Last week I had to catch a flight to Virginia for training. It doesn’t particularly what for or where at, except that the airport at the training end was Reagan International. The relevance of that will be clear later.
The first thing I need to explain is that I don’t believe that airplanes can fly. When I reveal this, a lot of folks think that I’m some sort of science-denying, foil-hat-wearing nutcase who doesn’t believe that airplanes travel from place to place above the ground.
(Rather than correct this perception, I usually play along. Consequently there are several people who aren’t quite certain whether I genuinely believe that air travel is an elaborate hoax designed to conceal the existence of teleportation. [I do not. That would be crazy. The aliens kill anybody who comes close to working out teleportation. (Poor Tesla.)])
I understand the science of flight at a high level, my hats are not made of materials useful for baking, and I completely agree that planes travel through the air. I just don’t call that flight. I call it a rocket-propelled death-ride. Airplanes are basically missiles with a modicum of steering, a throttle, and a small packet of pretzels.
This training junket would be my second round-trip death-ride. (My first, also for work, was to Las Vegas. If I was strapping myself into a rocket for the first time, I wanted to have some good shows at the other end dammit!) Between the strain of getting my car fixed, driving through snow, and arriving barely in time for boarding I was already a wreck. I sat trembling in my seat until after we were safely above the clouds.
The trip back was a different story, but here’s where Reagan airport comes in. The ride from Reagan to my hotel in McLean cost around $30. It would be reimbursed, so my worry wasn’t the cost. I’d simply never called a cab before. I hadn’t needed to. In Vegas cabs were lined up everywhere, and they flock to airports like seagulls to the parking lot at McDonald’s. My schedule had me checking out of the hotel on the morning of my last day of training, so I’d have to get a phone number and actually call it.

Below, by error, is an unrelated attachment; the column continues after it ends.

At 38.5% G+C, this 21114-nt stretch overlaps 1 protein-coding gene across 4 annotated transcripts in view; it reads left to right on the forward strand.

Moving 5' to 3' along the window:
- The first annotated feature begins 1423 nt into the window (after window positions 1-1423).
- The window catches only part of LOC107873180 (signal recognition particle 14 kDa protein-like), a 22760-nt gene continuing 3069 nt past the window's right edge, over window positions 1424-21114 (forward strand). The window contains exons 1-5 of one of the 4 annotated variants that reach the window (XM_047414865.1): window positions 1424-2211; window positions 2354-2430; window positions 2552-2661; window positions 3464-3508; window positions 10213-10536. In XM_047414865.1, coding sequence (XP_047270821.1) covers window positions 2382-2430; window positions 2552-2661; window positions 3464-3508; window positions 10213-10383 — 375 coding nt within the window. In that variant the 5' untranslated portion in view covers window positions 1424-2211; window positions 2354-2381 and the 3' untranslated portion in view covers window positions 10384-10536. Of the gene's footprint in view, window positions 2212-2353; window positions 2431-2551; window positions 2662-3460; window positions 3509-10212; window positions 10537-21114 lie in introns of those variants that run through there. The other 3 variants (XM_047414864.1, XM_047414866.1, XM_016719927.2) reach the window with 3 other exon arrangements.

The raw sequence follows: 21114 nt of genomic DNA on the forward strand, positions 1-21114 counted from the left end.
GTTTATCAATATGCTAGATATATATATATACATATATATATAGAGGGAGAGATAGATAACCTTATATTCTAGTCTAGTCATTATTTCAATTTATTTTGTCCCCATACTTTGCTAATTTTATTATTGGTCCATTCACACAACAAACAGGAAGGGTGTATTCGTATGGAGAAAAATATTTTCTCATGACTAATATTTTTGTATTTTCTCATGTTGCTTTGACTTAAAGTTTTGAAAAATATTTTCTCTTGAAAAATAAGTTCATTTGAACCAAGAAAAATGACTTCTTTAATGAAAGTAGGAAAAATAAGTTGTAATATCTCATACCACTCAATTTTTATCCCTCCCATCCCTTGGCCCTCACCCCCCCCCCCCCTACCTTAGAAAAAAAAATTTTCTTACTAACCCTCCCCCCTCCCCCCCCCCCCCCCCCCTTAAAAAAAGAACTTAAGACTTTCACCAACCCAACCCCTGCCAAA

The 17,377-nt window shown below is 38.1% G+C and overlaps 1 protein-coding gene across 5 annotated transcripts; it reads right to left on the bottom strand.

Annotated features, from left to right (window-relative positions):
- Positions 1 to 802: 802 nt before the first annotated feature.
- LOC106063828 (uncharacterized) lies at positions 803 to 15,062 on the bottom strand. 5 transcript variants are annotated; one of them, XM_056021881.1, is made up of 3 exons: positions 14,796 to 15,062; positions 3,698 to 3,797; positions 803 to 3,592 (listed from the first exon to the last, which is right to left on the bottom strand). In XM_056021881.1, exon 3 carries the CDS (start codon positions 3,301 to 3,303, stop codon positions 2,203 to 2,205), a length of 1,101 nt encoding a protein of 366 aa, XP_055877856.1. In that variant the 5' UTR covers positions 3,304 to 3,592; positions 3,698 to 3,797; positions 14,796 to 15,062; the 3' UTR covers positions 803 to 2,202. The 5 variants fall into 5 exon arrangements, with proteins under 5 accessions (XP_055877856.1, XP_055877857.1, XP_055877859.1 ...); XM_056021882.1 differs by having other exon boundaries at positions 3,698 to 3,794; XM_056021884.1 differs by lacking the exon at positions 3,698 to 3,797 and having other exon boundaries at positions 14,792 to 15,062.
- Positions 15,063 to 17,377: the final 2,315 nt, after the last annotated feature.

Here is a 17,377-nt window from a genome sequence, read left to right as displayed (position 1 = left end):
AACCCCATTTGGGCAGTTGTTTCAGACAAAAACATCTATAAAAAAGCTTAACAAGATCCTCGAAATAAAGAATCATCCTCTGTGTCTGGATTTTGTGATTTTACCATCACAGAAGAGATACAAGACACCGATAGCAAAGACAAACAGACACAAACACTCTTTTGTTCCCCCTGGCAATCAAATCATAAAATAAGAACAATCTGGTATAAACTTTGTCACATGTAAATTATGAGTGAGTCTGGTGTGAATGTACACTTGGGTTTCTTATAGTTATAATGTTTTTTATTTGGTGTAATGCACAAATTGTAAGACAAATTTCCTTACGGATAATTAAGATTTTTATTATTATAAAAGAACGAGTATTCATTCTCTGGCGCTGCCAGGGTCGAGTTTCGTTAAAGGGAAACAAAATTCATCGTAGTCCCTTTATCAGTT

You may recall that I’m only slightly less phobic of phones as I am of spiders. In fact, a spider with a phone would pretty much incapacitate me.
Then the media started hyping storm Not Actually Officially Named, which was slated to return the East Coast to the Bronze Age or something. Ten hours before my flight, and I’d already started feeling sick. Would I be stuck at the airport, if I even managed to get there?
Luckily, two of the other guys in training were also going to Reagan, and they had a rental car! Even better, they generously offered me a ride before I even started figure out if I should impose by asking. (Thanks again, guys! You’re swell in my book.) That was such a relief that I didn’t mind being about three hours early for my flight.
Okay. Here’s the Reagan part. I promise.
After stalling for a while, I finally decided to get it over with and go through the security check. I threw my bag, boots, and coat into scanner bins and strolled into the cancer chamber. No sooner had I stepped out then I was pulled aside by a large man who was keenly interested in my groin. Turns out that I’d forgotten to empty my pockets, and in D.C. they take that pretty seriously.
My money clip and wallet were confiscated while I was patted down and checked for eau d’explosive. The money clip (and money!) was returned after cursory inspection, but my wallet disappeared. I’ve gone through a few variant types of wallets, and I currently use a small metal business card case. With an alcoholic squirrel on it.
I stood there, ignored, wondering what to do. They’d lost interest in me once I’d passed the sniff test. I stood there awkwardly for a minute, then I put on my boots and recovered my bag and coat. More time passed. A tiny bucket trundled out of the scanner. It contained my wallet. I looked around. Nobody cared. I picked up the wallet. Nobody yelled. I slipped away before they remembered me.
The actual flight was nothing. The plane seemed to be from the 1960s, with original naugahyde. As the plane chugged to the runaway, I could see a wing bouncing harder than a check from Bernie Madoff. No problem. The whole trip was almost over, and my nerves had given up trying to keep me alert. At least if I died I’d have my wallet.